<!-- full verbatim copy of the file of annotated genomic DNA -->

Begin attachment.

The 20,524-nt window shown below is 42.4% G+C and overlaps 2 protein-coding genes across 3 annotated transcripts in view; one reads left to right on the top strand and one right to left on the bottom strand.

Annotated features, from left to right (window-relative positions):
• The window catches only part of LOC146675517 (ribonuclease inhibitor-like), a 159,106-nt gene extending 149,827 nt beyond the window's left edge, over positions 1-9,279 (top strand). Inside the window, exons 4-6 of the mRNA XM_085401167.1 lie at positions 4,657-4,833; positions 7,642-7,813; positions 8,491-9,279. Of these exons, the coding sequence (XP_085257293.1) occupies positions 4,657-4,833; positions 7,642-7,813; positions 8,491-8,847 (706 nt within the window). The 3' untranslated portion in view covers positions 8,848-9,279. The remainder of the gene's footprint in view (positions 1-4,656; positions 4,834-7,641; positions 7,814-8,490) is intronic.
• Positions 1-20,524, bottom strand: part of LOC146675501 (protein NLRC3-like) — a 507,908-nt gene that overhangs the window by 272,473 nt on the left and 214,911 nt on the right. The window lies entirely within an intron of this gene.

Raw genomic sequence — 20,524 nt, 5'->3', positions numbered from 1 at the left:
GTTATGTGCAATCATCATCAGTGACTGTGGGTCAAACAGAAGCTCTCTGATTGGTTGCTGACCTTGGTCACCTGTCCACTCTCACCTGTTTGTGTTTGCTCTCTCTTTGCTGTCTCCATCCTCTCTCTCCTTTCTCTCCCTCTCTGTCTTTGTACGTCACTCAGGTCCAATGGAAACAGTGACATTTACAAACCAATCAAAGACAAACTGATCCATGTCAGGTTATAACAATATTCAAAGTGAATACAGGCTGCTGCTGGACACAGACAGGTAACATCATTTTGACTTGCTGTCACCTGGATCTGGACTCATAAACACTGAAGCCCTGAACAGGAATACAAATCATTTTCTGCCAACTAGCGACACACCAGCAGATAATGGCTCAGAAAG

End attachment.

The 20,524-nt window shown below is 42.4% G+C and overlaps 2 protein-coding genes across 3 annotated transcripts in view; one reads left to right on the top strand and one right to left on the bottom strand.

Annotated features, from left to right (window-relative positions):
• The window catches only part of LOC146675517 (ribonuclease inhibitor-like), a 159,106-nt gene extending 149,827 nt beyond the window's left edge, over positions 1-9,279 (top strand). Inside the window, exons 4-6 of the mRNA XM_085401167.1 lie at positions 4,657-4,833; positions 7,642-7,813; positions 8,491-9,279. Of these exons, the coding sequence (XP_085257293.1) occupies positions 4,657-4,833; positions 7,642-7,813; positions 8,491-8,847 (706 nt within the window). The 3' untranslated portion in view covers positions 8,848-9,279. The remainder of the gene's footprint in view (positions 1-4,656; positions 4,834-7,641; positions 7,814-8,490) is intronic.
• Positions 1-20,524, bottom strand: part of LOC146675501 (protein NLRC3-like) — a 507,908-nt gene that overhangs the window by 272,473 nt on the left and 214,911 nt on the right. The window lies entirely within an intron of this gene.

Raw genomic sequence — 20,524 nt, 5'->3', positions numbered from 1 at the left:
GTTATGTGCAATCATCATCAGTGACTGTGGGTCAAACAGAAGCTCTCTGATTGGTTGCTGACCTTGGTCACCTGTCCACTCTCACCTGTTTGTGTTTGCTCTCTCTTTGCTGTCTCCATCCTCTCTCTCCTTTCTCTCCCTCTCTGTCTTTGTACGTCACTCAGGTCCAATGGAAACAGTGACATTTACAAACCAATCAAAGACAAACTGATCCATGTCAGGTTATAACAATATTCAAAGTGAATACAGGCTGCTGCTGGACACAGACAGGTAACATCATTTTGACTTGCTGTCACCTGGATCTGGACTCATAAACACTGAAGCCCTGAACAGGAATACAAATCATTTTCTGCCAACTAGCGACACACCAGCAGATAATGGCTCAGAAAG